Shaw's five decades of silence is mystery by Bob Karolevitz As far as I'm concerned, there'll never be another Artie Shaw.
At the risk of dating myself, he could play things with his clarinet like no other � and that includes Benny Goodman, Pete Fountain, Jerry Wald and lots of unnamed musicians I've never heard.
Artie's real name was Arthur Jacob Arshawsky; and he died, at age 94, on Dec. 30, 2004. Apparently he hadn't touched his horn for half a century.
Why did he quit when he was only 44 years old and at the height of his popularity? We'll never really know.
Was it because he hated playing the same thing over and over again? Or that he loathed the teen-aged fans who danced to his music and gathered enthralled at the bandstand to hear each magnificent note that came from his clarinet?
But quit he did! Then he retired to upstate New York to read and to write. But why?
His books never received the acclaim he achieved with his magical horn. As a matter of fact, I don't know of a single title of his, but I can still hum, note for note, his classic rendition of Star Dust some 60 years after I first heard it in The Jungle at South Dakota State College in Brookings.
We jitterbugged to his tunes in the Bunny Ballroom of the new Union Building, too; and I can recall the haunting melodies of Begin of Beguine and Perfidia as though it were yesterday.
I don't understand why a talent like his had to be self-destroyed. Could it be that he despised his work so much?
Shucks, I still keep my clarinet out in my office; and I even wooed Phyllis with my horn over the telephone with my version of Shaw's Frenesi more than five decades ago.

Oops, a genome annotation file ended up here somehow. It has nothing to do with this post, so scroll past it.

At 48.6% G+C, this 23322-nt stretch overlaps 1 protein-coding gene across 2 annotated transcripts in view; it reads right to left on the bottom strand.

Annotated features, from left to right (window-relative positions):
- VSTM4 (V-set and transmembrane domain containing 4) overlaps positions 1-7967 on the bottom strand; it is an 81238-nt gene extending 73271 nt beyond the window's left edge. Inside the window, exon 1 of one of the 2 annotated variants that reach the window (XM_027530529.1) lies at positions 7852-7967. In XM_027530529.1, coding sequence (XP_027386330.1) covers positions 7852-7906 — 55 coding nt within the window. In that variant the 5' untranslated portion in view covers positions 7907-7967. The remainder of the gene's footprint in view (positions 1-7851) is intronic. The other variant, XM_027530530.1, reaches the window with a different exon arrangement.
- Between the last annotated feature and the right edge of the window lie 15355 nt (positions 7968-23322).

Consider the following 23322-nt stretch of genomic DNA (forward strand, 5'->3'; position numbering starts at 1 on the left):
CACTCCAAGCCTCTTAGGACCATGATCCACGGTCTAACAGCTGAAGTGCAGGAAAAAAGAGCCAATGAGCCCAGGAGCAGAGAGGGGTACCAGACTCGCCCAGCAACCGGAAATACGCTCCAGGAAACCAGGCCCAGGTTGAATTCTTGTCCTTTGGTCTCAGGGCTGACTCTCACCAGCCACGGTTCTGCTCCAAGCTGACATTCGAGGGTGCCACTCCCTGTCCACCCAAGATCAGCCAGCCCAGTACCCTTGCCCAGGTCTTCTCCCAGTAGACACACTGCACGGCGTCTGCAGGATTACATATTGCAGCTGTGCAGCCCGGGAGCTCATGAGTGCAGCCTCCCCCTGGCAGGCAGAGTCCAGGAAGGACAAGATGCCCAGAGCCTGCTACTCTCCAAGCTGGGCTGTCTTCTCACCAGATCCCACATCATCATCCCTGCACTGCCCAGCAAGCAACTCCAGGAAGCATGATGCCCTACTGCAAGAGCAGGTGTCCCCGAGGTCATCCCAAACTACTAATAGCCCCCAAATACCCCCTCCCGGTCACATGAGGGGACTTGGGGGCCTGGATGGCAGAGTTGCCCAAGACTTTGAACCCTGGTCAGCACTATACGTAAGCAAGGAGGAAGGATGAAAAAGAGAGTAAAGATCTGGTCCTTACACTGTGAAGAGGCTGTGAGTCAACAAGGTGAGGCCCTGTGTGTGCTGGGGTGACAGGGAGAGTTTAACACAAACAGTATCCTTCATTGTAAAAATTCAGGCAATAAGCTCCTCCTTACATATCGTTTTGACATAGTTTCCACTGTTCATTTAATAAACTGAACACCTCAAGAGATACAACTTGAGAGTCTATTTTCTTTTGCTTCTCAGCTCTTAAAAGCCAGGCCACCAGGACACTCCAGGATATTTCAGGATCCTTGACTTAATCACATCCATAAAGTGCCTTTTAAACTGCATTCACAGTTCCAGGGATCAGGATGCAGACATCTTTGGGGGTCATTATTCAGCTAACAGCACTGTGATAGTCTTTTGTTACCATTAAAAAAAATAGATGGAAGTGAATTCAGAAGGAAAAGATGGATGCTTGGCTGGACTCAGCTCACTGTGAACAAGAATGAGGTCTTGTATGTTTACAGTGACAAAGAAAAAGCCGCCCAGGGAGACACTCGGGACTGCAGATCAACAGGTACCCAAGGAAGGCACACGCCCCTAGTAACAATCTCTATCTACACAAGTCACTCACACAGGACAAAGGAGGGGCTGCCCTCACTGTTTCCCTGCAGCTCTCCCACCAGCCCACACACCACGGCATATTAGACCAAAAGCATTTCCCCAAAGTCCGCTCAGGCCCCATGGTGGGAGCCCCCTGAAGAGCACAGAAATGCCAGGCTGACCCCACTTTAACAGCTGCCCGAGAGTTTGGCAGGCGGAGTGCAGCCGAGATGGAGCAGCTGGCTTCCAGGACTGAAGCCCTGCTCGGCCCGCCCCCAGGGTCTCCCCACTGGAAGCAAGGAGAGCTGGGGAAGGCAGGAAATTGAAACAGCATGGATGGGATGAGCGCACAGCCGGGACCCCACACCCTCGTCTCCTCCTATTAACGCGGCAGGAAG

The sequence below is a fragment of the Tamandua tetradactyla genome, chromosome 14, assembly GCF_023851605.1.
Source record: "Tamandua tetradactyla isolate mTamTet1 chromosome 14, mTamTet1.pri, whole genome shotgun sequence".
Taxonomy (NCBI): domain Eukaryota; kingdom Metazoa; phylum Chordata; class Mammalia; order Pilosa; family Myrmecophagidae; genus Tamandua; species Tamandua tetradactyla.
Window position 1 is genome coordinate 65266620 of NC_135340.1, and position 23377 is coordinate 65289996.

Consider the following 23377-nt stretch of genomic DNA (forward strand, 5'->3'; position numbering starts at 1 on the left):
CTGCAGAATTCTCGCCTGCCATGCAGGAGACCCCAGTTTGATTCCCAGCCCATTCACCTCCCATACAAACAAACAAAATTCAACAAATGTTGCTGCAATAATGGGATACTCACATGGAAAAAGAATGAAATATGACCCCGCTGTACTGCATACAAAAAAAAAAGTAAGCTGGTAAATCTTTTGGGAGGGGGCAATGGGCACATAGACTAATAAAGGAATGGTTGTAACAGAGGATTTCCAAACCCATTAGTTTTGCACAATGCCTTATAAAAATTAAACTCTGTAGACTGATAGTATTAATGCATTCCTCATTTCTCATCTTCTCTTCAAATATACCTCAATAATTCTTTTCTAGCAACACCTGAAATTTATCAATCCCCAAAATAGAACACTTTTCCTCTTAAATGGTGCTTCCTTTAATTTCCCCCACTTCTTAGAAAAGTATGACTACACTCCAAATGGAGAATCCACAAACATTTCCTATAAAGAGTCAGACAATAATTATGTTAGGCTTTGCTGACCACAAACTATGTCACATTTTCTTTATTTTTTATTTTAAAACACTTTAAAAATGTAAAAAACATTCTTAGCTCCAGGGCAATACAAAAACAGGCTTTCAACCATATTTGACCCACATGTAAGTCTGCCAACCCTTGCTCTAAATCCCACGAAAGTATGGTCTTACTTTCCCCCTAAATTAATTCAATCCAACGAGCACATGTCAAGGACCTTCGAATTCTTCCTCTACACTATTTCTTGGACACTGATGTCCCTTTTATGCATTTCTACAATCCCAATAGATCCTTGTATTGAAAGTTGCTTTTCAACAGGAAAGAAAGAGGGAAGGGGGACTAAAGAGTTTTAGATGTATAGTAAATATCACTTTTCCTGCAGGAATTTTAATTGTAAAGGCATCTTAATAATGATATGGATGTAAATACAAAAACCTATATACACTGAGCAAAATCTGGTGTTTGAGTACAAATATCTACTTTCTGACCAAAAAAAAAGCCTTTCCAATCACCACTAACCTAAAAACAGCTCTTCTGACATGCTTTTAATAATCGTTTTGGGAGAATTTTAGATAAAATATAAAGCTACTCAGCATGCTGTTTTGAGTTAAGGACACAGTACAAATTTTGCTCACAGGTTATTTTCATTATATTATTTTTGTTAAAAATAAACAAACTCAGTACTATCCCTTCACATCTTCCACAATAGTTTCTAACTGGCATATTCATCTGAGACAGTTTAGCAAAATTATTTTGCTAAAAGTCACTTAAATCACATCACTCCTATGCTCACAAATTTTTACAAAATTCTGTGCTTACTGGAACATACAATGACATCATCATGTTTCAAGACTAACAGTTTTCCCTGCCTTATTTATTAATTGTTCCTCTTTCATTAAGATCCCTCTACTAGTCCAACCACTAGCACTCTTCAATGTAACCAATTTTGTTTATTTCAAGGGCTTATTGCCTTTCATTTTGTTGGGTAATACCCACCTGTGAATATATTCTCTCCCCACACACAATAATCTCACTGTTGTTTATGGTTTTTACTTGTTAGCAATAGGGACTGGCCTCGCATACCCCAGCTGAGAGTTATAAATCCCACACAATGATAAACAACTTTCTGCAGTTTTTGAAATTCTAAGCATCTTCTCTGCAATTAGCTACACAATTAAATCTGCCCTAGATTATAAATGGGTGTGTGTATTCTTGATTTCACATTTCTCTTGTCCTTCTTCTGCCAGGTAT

(However, I have long since given up the thought that I ever could play like him � though the guys of the Poker Alice Band, with whom I have played a few times, said I sounded okay.)
Artie joined the Navy in World War II and headed a band which included Claude Thornhill, but he never received the recognition which Glenn Miller got. For that I salute his memory.
And I have since forgiven him for marrying eight girls (including Ava Gardner and Lana Turner). He probably won them with his clarinet � like I did Phyllis � but he couldn't keep them. I wonder why?
Despite his awful marriage record, he's probably in heaven with Goodman now. I'm wondering, though, will his contempt for the music business keep him from picking up his horn to play a duet with the King of Swing?
Or will be organize the Seraphim with their harps into another Gramercy Five to harmonize in fourths and fifths like he wanted to do had he still been playing?
I had more guts than talent when it came to the clarinet, but Artie Shaw had both. He could put down his horn and walk away from one of the most promising music careers which was his for the asking. Or playing.
I wonder if I could � but then I'll never know!
© 2005 Robert F. Karolevitz